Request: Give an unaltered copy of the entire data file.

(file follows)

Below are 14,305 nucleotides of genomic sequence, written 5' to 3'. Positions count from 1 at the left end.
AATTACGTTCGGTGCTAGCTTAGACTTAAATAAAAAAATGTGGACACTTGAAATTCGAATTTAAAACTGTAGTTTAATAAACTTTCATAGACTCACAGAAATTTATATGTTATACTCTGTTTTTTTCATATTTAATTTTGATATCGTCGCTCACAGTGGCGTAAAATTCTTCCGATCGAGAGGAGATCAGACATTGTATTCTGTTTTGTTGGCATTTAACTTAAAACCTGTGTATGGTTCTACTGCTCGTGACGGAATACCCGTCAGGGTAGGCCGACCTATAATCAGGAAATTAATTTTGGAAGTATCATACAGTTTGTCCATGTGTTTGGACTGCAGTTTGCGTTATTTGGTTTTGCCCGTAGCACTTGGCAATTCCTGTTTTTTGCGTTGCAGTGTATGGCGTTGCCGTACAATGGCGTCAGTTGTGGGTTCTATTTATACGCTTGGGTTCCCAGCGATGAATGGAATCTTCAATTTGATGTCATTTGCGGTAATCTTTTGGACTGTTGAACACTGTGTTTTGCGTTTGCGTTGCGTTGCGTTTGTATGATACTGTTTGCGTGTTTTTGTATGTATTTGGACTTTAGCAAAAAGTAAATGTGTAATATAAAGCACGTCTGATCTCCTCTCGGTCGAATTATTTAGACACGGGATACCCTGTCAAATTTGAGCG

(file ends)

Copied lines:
Below are 14,305 nucleotides of genomic sequence, written 5' to 3'. Positions count from 1 at the left end.
AATTACGTTCGGTGCTAGCTTAGACTTAAATAAAAAAATGTGGACACTTGAAATTCGAATTTAAAACTGTAGTTTAATAAACTTTCATAGACTCACAGAAATTTATATGTTATACTCTGTTTTTTTCATATTTAATTTTGATATCGTCGCTCACAGTGGCGTAAAATTCTTCCGATCGAGAGGAGATCAGACATTGTATTCTGTTTTGTTGGCATTTAACTTAAAACCTGTGTATGGTTCTACTGCTCGTGACGGAATACCCGTCAGGGTAGGCCGACCTATAATCAGGAAATTAATTTTGGAAGTATCATACAGTTTGTCCATGTGTTTGGACTGCAGTTTGCGTTATTTGGTTTTGCCCGTAGCACTTGGCAATTCCTGTTTTTTGCGTTGCAGTGTATGGCGTTGCCGTACAATGGCGTCAGTTGTGGGTTCTATTTATACGCTTGGGTTCCCAGCGATGAATGGAATCTTCAATTTGATGTCATTTGCGGTAATCTTTTGGACTGTTGAACACTGTGTTTTGCGTTTGCGTTGCGTTGCGTTTGTATGATACTGTTTGCGTGTTTTTGTATGTATTTGGACTTTAGCAAAAAGTAAATGTGTAATATAAAGCACGTCTGATCTCCTCTCGGTCGAATTATTTAGACACGGGATACCCTGTCAAATTTGAGCG